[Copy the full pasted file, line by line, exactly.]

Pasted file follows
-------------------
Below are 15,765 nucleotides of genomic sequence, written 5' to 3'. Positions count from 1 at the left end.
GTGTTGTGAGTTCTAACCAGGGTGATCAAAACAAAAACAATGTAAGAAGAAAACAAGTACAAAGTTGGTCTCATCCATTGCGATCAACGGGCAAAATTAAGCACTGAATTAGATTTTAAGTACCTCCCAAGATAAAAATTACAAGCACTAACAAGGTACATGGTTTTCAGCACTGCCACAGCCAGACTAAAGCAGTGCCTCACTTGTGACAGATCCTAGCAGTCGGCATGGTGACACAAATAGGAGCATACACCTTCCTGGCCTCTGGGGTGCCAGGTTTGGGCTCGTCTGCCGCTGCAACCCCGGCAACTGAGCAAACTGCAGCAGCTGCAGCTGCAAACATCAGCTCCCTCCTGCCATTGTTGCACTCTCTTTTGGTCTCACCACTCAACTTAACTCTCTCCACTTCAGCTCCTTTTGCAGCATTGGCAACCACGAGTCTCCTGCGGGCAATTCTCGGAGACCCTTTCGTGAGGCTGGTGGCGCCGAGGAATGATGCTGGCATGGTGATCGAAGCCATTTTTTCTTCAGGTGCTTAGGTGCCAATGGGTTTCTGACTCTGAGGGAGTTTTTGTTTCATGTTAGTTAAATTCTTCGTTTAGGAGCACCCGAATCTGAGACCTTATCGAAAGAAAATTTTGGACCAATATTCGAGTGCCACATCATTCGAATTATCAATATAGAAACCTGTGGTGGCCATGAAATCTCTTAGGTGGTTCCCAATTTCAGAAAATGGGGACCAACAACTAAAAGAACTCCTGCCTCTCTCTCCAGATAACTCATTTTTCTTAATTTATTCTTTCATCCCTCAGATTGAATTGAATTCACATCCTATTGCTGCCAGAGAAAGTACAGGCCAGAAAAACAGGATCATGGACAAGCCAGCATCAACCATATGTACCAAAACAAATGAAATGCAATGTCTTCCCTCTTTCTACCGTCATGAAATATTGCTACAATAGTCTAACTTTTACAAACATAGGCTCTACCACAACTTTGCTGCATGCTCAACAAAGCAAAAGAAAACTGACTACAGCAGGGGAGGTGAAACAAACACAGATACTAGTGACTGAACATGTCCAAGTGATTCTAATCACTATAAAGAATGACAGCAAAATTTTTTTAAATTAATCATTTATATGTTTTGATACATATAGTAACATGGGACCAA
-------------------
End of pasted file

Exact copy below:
Below are 15,765 nucleotides of genomic sequence, written 5' to 3'. Positions count from 1 at the left end.
GTGTTGTGAGTTCTAACCAGGGTGATCAAAACAAAAACAATGTAAGAAGAAAACAAGTACAAAGTTGGTCTCATCCATTGCGATCAACGGGCAAAATTAAGCACTGAATTAGATTTTAAGTACCTCCCAAGATAAAAATTACAAGCACTAACAAGGTACATGGTTTTCAGCACTGCCACAGCCAGACTAAAGCAGTGCCTCACTTGTGACAGATCCTAGCAGTCGGCATGGTGACACAAATAGGAGCATACACCTTCCTGGCCTCTGGGGTGCCAGGTTTGGGCTCGTCTGCCGCTGCAACCCCGGCAACTGAGCAAACTGCAGCAGCTGCAGCTGCAAACATCAGCTCCCTCCTGCCATTGTTGCACTCTCTTTTGGTCTCACCACTCAACTTAACTCTCTCCACTTCAGCTCCTTTTGCAGCATTGGCAACCACGAGTCTCCTGCGGGCAATTCTCGGAGACCCTTTCGTGAGGCTGGTGGCGCCGAGGAATGATGCTGGCATGGTGATCGAAGCCATTTTTTCTTCAGGTGCTTAGGTGCCAATGGGTTTCTGACTCTGAGGGAGTTTTTGTTTCATGTTAGTTAAATTCTTCGTTTAGGAGCACCCGAATCTGAGACCTTATCGAAAGAAAATTTTGGACCAATATTCGAGTGCCACATCATTCGAATTATCAATATAGAAACCTGTGGTGGCCATGAAATCTCTTAGGTGGTTCCCAATTTCAGAAAATGGGGACCAACAACTAAAAGAACTCCTGCCTCTCTCTCCAGATAACTCATTTTTCTTAATTTATTCTTTCATCCCTCAGATTGAATTGAATTCACATCCTATTGCTGCCAGAGAAAGTACAGGCCAGAAAAACAGGATCATGGACAAGCCAGCATCAACCATATGTACCAAAACAAATGAAATGCAATGTCTTCCCTCTTTCTACCGTCATGAAATATTGCTACAATAGTCTAACTTTTACAAACATAGGCTCTACCACAACTTTGCTGCATGCTCAACAAAGCAAAAGAAAACTGACTACAGCAGGGGAGGTGAAACAAACACAGATACTAGTGACTGAACATGTCCAAGTGATTCTAATCACTATAAAGAATGACAGCAAAATTTTTTTAAATTAATCATTTATATGTTTTGATACATATAGTAACATGGGACCAA